Whisky Magazine Issue 54
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On the Queen's yacht,Michael Jackson is back in Leith and heading for Islay
An invitation to dinner on the Royal Yacht. That's what it says. I wonder, is she still royal? The yacht, I mean, not the Queen Even if the Queen were not the world's most experienced practitioner of the position, she would still be royal; that goes with the territory. In fact, no one is more regal. Yachts, on the other hand, I have always found confusing. In children's spelling books, ‘Y' is for yacht, an odd-looking word for a vessel of a simple shape.
Yachts always look serene in drawings, paintings and designs on bathroom curtains – but they're extraordinarily uncomfortable when their crews have to hang from the sides, bums extended, human counterweights against the elements that drive the sail. I don't suppose the Queen and Prince Philip even considered doing that. It would have been decidedly unregal.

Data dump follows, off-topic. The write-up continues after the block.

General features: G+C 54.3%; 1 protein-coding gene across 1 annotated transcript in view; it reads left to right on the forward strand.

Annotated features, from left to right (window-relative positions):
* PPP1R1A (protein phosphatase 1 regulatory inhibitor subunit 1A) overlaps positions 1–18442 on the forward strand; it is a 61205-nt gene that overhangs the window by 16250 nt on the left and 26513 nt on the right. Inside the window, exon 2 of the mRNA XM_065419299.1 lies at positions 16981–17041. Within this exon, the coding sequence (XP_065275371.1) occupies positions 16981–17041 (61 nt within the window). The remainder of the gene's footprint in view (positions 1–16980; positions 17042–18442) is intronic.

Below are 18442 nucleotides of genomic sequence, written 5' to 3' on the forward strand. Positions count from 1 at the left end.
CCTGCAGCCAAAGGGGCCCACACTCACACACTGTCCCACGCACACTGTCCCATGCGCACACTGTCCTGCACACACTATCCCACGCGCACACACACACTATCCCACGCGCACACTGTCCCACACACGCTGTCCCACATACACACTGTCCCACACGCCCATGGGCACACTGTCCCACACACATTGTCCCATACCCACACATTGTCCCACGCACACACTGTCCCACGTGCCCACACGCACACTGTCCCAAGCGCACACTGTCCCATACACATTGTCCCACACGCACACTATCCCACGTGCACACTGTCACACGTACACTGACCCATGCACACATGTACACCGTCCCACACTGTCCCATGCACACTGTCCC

Realising that a yacht does not have to be wind-powered, and may benefit from engines (in this case, a couple of oil-fired steam turbines), must be like walking through a warm rain of precipitant pennies (from heaven).
Once the drachma has dropped, you can go ahead and build a floating version of a summer palace.
The yacht in question is about 100 metres long, and at sea accommodated a total of about 300 crew and royal household. Its chintzy furniture and furnishings and eau-denil walls seemed to me timelessly traditional, but structural curves and bevels added a touch of Art Deco. As yachts go (and it made voyages to almost 1,000 corners of an Old Empire turning i...